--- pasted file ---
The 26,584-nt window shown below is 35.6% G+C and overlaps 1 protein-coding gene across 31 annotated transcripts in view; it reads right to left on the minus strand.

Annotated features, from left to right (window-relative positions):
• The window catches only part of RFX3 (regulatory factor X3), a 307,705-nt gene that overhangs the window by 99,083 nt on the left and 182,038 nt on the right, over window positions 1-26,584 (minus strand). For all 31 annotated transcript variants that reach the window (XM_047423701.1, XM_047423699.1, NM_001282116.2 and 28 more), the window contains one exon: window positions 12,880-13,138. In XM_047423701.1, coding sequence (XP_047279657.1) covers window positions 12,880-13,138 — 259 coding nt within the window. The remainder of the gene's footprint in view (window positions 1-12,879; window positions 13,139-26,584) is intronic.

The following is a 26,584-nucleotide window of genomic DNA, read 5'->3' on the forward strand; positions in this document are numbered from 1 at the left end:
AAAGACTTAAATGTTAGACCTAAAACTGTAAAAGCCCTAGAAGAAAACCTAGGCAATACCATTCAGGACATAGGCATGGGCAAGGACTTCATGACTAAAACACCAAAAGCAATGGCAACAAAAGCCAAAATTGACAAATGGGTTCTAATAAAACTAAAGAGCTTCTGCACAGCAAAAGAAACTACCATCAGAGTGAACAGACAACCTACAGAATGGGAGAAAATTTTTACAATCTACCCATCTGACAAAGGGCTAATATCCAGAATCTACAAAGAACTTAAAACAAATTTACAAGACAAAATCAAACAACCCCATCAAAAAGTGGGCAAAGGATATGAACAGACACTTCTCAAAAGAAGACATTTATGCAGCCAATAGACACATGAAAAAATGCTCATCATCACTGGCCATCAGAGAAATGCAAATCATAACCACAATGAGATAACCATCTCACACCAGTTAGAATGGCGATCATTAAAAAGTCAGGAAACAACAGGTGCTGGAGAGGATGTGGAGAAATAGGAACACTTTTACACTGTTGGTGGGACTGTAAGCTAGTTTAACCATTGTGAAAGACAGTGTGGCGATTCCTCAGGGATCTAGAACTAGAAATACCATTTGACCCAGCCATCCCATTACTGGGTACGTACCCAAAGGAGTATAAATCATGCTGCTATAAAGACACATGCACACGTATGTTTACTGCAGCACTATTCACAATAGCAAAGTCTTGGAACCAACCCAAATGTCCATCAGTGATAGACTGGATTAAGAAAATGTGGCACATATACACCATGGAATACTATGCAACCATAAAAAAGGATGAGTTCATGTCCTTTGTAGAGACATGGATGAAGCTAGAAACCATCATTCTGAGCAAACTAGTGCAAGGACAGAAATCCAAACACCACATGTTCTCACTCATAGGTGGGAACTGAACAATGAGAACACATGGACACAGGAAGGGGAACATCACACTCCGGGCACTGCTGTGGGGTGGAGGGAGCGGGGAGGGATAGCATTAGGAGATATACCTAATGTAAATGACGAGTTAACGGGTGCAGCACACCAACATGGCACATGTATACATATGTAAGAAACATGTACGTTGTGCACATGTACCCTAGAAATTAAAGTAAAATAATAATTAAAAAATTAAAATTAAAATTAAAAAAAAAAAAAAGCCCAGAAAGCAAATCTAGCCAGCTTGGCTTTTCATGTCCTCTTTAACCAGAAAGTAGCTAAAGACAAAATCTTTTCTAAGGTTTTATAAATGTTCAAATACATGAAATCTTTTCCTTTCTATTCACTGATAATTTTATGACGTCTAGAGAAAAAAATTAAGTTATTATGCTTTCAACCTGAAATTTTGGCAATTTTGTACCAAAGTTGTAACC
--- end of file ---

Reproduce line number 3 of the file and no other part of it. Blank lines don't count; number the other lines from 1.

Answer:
• The window catches only part of RFX3 (regulatory factor X3), a 307,705-nt gene that overhangs the window by 99,083 nt on the left and 182,038 nt on the right, over window positions 1-26,584 (minus strand). For all 31 annotated transcript variants that reach the window (XM_047423701.1, XM_047423699.1, NM_001282116.2 and 28 more), the window contains one exon: window positions 12,880-13,138. In XM_047423701.1, coding sequence (XP_047279657.1) covers window positions 12,880-13,138 — 259 coding nt within the window. The remainder of the gene's footprint in view (window positions 1-12,879; window positions 13,139-26,584) is intronic.